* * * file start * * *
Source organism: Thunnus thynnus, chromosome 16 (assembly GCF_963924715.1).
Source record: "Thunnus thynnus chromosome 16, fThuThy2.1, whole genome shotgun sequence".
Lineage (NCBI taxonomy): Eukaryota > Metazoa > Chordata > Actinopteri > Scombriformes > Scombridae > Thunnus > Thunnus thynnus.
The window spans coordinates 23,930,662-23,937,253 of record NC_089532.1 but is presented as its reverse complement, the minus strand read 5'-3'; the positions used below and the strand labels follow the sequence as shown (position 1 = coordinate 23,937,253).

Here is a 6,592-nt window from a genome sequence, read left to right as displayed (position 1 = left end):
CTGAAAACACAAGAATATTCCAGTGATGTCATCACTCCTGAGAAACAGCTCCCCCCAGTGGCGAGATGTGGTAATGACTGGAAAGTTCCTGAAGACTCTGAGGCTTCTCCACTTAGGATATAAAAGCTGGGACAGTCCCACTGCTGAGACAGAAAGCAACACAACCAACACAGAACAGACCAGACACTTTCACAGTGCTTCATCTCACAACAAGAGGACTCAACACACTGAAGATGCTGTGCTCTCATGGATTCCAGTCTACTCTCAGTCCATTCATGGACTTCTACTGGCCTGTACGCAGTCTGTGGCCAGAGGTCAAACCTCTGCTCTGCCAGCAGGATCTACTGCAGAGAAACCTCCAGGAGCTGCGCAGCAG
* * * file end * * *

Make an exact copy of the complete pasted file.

Source organism: Thunnus thynnus, chromosome 16 (assembly GCF_963924715.1).
Source record: "Thunnus thynnus chromosome 16, fThuThy2.1, whole genome shotgun sequence".
Lineage (NCBI taxonomy): Eukaryota > Metazoa > Chordata > Actinopteri > Scombriformes > Scombridae > Thunnus > Thunnus thynnus.
The window spans coordinates 23,930,662-23,937,253 of record NC_089532.1 but is presented as its reverse complement, the minus strand read 5'-3'; the positions used below and the strand labels follow the sequence as shown (position 1 = coordinate 23,937,253).

Here is a 6,592-nt window from a genome sequence, read left to right as displayed (position 1 = left end):
CTGAAAACACAAGAATATTCCAGTGATGTCATCACTCCTGAGAAACAGCTCCCCCCAGTGGCGAGATGTGGTAATGACTGGAAAGTTCCTGAAGACTCTGAGGCTTCTCCACTTAGGATATAAAAGCTGGGACAGTCCCACTGCTGAGACAGAAAGCAACACAACCAACACAGAACAGACCAGACACTTTCACAGTGCTTCATCTCACAACAAGAGGACTCAACACACTGAAGATGCTGTGCTCTCATGGATTCCAGTCTACTCTCAGTCCATTCATGGACTTCTACTGGCCTGTACGCAGTCTGTGGCCAGAGGTCAAACCTCTGCTCTGCCAGCAGGATCTACTGCAGAGAAACCTCCAGGAGCTGCGCAGCAG